Fight for mine cash heats up

2011-09-10 12:45

There is a new development in the saga involving a North West tribe and a mine. A state-appointed administrator has drafted a report that recommends that a lawsuit be instituted against the financial advisers of the Bakubung-ba-Ratheo community.

The community has a substantial stake in the R6?billion platinum mine.

The report, drafted by Abel Dlamini, a chartered accountant, concludes private equity firm Musa Capital gave negligent advice to the community.

Musa helped the community sell a portion of its stake in Wesizwe Platinum, the JSE-listed company constructing the mine, through a series of complicated transactions that raised R527 million.

But soon after the money was raised a split erupted within the tribe’s royal family over control of the wealth. The fight has been raging for three years, with accusations that Musa and some members of the royal family having benefited while the majority of the 33 000-strong community remains dirt poor.

Dlamini was appointed to administer the affairs of the tribe last October.

“On the face of it the advice dispensed by Musa regarding the monetisation of the community’s shareholding in Wesizwe and the subsequent advice for the community to invest the proceeds thereof into the Musa Kubu Fund was negligent in that the needs of the community have been completely ignored,” the Dlamini report says.

“A damages claim against Musa should be investigated as soon as possible before Musa has an opportunity to dissipate assets.”

But Musa has hit back, accusing Dlamini of lacking financial acumen in his conclusion that the firm dished out bad advice to the Bakubung.

“This is an absurd conclusion without any substantiation at all,” said Musa executive director William Jimerson.
“Based on the numerical and accounting inaccuracies in his report it is clear that Mr Dlamini lacks the financial skill or acumen to make such a claim. The Musa Kubu Fund has generated an about 7% dividend yield back to investors matched with an unrealised asset growth in excess of 20%.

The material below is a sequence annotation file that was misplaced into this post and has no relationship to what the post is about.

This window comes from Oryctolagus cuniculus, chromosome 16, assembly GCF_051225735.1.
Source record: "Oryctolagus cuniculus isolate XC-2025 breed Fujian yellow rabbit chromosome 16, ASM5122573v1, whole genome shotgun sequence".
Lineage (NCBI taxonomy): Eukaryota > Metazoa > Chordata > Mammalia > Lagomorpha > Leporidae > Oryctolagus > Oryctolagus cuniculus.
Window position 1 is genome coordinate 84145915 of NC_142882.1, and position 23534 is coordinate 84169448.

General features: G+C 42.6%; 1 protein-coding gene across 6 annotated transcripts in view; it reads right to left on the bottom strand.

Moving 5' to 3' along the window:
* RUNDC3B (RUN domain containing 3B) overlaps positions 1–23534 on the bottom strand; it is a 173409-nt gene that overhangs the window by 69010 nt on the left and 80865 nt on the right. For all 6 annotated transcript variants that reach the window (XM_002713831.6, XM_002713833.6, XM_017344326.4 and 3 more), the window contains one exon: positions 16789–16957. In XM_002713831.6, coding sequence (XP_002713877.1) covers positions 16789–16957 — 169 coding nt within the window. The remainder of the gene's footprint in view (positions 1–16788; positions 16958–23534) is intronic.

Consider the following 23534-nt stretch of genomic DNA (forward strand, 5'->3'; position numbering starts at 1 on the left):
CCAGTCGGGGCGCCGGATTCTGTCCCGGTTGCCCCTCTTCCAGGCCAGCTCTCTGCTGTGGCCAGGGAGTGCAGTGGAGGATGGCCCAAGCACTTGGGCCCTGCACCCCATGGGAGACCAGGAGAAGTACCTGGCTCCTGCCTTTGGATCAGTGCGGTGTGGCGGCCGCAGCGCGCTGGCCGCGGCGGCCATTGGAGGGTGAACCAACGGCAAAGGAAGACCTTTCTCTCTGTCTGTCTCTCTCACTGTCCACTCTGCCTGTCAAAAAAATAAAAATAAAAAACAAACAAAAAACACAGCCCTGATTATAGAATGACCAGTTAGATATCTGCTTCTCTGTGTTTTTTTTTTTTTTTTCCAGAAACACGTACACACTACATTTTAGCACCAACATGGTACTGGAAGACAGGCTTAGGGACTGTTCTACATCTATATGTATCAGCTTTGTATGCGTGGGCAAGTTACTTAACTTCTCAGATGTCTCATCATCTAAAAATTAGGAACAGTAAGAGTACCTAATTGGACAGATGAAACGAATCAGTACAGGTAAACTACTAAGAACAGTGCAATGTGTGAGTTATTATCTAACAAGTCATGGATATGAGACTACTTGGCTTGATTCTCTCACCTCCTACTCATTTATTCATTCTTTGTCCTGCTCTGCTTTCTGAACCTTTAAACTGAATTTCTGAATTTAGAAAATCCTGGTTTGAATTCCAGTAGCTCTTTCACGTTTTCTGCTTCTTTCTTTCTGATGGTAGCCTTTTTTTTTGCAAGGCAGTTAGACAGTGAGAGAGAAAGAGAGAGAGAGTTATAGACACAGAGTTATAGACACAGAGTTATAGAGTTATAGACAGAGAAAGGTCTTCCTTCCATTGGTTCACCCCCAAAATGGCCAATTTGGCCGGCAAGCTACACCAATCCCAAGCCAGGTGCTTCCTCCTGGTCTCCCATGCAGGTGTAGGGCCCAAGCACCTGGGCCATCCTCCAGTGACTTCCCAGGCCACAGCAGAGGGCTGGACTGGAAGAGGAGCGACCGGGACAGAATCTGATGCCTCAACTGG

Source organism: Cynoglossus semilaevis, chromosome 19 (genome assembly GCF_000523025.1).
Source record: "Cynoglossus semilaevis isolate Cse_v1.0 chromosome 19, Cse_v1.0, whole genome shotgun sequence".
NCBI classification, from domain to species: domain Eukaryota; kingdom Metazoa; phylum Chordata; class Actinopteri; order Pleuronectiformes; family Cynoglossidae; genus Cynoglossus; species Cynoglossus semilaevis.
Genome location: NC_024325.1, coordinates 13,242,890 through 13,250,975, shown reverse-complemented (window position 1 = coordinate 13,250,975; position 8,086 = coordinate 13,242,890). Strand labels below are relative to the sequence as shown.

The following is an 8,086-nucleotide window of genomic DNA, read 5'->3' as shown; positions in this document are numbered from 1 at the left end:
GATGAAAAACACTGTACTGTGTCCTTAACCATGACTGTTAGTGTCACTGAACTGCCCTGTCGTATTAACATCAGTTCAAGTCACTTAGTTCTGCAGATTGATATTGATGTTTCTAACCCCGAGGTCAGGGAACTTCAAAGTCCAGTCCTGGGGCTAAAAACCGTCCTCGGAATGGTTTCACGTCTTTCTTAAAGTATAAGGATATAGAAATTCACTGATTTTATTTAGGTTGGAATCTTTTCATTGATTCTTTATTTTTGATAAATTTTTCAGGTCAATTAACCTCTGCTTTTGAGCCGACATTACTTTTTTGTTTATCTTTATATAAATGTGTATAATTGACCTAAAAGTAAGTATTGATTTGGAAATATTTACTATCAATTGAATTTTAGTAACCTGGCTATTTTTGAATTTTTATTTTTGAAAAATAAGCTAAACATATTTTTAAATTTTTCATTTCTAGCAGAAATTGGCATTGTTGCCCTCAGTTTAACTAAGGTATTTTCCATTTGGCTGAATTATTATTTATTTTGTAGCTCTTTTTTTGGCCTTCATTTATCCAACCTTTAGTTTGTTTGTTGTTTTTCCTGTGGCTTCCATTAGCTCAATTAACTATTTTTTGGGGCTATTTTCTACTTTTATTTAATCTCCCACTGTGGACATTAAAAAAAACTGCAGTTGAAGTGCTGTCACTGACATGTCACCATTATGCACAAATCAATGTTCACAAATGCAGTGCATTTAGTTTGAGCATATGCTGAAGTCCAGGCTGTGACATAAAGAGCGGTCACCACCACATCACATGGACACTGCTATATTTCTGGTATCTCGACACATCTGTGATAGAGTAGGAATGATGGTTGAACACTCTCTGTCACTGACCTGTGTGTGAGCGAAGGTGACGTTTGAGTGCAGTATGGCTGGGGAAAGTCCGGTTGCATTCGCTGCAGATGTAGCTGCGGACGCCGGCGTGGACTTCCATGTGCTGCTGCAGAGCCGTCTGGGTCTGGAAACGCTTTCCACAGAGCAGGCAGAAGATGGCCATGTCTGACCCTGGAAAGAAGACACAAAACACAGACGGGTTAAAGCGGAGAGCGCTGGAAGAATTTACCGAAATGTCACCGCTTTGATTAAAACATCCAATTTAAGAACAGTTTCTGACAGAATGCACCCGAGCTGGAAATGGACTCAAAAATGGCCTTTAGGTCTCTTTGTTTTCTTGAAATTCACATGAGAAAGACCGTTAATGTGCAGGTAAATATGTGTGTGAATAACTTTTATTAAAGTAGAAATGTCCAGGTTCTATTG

“No matter what the asset class, this level of performance is anything but negligent.”

North West Premier Thandi Modise’s spokesperson Cornelius Monama has confirmed receipt of the report.

MEC for local government and traditional affairs Paul Sebego said the report was still to be tabled before the provincial government’s executive. He said claims that the government had dismissed the Dlamini report were untrue.

Dlamini declined to comment and referred questions to Modise’s office.

“No resolution in relation to the appointment of Musa has ever been furnished by the traditional council. At its high point, the community may potentially take action against Musa for dealing in its assets without proper authority,” the report says.

Jimerson also dismissed this conclusion by Dlamini.

“There are no fewer than five such resolutions for our work done for the community along with numerous video recordings of full community meetings during which our mandate was confirmed,” he said.

Nearly R300?million of the R527 million raised was invested in the Musa Kubu Fund, a R470 million private equity fund that has invested in companies in emerging markets such as Argentina and Zambia.

The strategy resulted in about 44 million Wesizwe shares belonging to the Bakubung being sold and collaterised in a series of complex transactions.

For three years Musa has been fighting allegations of stealing Bakubung’s wealth and, even though it has disclosed the details of the transactions following numerous court battles, the allegations persist.

“We, as the royal family, are going to do everything in our power to get back the community’s stolen wealth,” vowed Ignatius Monnakgotla, a member of Bakubung’s royal family opposed to Musa.

Dlamini’s report also accuses Musa of not properly disclosing the fees it charged for implementing the monetisation of Wesizwe’s shares and for administering the proceeds.

In his report Dlamini claims that Musa earned R72 million in fees, which amounted to about 13% of total proceeds. But this has been dismissed by Musa, which says it billed the community R55.1 million but was only paid R42.9 million for its work over a four-year period.

Jimerson said had Musa not executed the monetisation, the monsetised shares would have been worth about R215 million today, but the community realised more than R500 million in cash and still remains the biggest black economic empowerment shareholder in Wesizwe, with a 9.25% stake in the company.

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